Businesses paid £44.4 billion in corporation tax in 2015/16, according to figures from HMRC.
This is an increase of 3% from the £43 billion collected in 2014/15, and is the highest since 2007/08.
The figure reflects increases in tax from the manufacturing, distribution, financial services and commercial sectors.
North Sea oil and gas sector receipts fell from £2.1 billion in 2014/15 to £0.5 billion in 2015/16 while bank surcharge receipts (introduced from January 2016) were £22 million.
Conrad Ford, CEO of Funding Options, said:
“Small businesses in the UK benefitted from a lower rate of corporation tax for over 40 years until 2015. This was an effective way of helping small businesses to compete with larger rivals and would be so again.
“Another option for helping SMEs would be to increase the annual investment allowance (AIA) encouraging small businesses to invest in new equipment or upgrades on their existing capacity.”
Annual investment allowance
Businesses can claim capital allowances on assets (equipment, machinery and vehicles) they buy and keep to use in the business.
Businesses can deduct the full value of assets that qualify for the AIA from profits before tax. The AIA has been £200,000 since 1 January 2016.
It’s not possible to claim the AIA for items bought in the final accounting period if the business closes.
Talk to us today about utilising capital allowances.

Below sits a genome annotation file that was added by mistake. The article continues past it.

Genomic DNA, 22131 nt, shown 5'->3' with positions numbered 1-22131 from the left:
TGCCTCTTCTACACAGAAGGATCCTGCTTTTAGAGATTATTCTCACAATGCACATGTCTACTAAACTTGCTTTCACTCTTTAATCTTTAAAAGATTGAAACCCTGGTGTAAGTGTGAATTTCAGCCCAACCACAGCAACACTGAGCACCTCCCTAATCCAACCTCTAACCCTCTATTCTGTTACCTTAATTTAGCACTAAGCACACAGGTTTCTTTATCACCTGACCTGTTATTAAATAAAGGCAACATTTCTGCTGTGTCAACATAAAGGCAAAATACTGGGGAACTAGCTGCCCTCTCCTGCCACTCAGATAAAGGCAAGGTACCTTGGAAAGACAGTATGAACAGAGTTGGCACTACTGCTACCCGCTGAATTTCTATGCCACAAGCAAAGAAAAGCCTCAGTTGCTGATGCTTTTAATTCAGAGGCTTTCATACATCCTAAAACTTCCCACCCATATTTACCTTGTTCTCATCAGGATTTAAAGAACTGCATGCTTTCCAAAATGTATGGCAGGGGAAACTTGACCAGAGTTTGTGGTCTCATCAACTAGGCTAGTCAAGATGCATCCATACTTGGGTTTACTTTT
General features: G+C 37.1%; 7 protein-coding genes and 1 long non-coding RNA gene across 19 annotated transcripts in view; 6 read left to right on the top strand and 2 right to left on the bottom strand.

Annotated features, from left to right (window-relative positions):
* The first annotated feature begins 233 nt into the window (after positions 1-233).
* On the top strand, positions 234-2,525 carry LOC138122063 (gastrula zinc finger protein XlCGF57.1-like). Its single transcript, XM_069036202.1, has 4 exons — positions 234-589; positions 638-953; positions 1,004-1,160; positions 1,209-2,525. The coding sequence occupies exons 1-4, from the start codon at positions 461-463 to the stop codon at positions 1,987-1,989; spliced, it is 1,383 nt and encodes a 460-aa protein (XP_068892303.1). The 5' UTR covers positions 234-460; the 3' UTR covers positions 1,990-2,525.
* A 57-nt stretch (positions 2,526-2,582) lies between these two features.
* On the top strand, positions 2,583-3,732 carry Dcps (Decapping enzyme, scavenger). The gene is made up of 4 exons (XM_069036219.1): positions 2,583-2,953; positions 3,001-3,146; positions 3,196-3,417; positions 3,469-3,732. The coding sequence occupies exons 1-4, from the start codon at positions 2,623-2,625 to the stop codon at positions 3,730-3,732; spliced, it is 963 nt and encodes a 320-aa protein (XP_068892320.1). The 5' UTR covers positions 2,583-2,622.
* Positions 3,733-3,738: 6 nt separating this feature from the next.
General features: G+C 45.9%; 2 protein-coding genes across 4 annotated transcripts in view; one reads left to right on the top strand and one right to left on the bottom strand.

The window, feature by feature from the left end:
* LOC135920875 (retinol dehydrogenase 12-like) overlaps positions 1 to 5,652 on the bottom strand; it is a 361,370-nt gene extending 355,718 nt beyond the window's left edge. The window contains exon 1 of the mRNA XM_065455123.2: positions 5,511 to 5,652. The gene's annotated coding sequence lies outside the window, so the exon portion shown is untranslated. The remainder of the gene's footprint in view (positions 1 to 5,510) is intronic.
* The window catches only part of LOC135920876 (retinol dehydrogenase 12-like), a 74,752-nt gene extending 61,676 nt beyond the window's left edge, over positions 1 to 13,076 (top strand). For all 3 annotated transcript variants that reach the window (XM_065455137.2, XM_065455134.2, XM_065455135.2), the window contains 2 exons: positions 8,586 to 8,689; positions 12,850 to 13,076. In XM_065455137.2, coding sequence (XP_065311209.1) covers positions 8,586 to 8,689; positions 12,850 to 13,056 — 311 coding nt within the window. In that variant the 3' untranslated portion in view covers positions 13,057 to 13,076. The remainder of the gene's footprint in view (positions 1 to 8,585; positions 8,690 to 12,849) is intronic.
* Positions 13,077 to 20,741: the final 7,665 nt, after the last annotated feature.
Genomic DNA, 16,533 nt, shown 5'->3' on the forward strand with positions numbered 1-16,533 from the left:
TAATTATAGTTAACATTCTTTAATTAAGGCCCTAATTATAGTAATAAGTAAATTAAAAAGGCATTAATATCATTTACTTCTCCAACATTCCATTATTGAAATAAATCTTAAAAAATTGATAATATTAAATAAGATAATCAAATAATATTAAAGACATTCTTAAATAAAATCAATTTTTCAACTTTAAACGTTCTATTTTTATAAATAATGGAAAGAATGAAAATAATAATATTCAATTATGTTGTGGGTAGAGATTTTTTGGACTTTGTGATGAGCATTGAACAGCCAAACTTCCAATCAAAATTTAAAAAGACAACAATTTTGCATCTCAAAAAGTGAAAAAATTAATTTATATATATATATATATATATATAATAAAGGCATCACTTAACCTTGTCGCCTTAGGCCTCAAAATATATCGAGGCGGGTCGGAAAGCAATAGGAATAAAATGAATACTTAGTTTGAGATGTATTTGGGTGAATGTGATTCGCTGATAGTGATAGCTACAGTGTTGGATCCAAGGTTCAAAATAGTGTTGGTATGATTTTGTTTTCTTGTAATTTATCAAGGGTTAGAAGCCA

EU workers uncertain over residency status
EU employees are concerned about their residency status following the EU referendum.
A British Chambers of Commerce (BCC) survey of 800 companies who employ EU workers found that 41% of businesses say their EU staff are worried.
- 5% have seen members of staff resign
- 10% have seen their employees express an intention to leave the UK as a result of the vote.
60% of the businesses surveyed think residency guarantees for EU workers would have a positive impact on their business, compared to those that said it would have no impact (28%) or are unsure (9%).
Adam Marshall, acting director general of the BCC, said:
“The government must clarify how new EU hires will be treated, as many businesses also say they are uncertain about whether the people they wish to recruit will be able to continue working with them in the future.“
Working in the UK
Until article 50 is invoked and Brexit is formally initiated, it is not clear what changes to residency there will be. Until then, if your business is hiring workers from abroad (from the EU or elsewhere) you must check their legal right to work in the UK.
There is a tool on the government website that helps employers check and lets you know which documents to ask for.
Your company will usually operate PAYE and pay national insurance contributions whether the employee is working on a temporary or permanent basis.
Workers from abroad won’t have a P45 so you need to get the following information:
- date of birth
- national insurance number.
You must also get an employment declaration from your new employee before making deductions from their pay.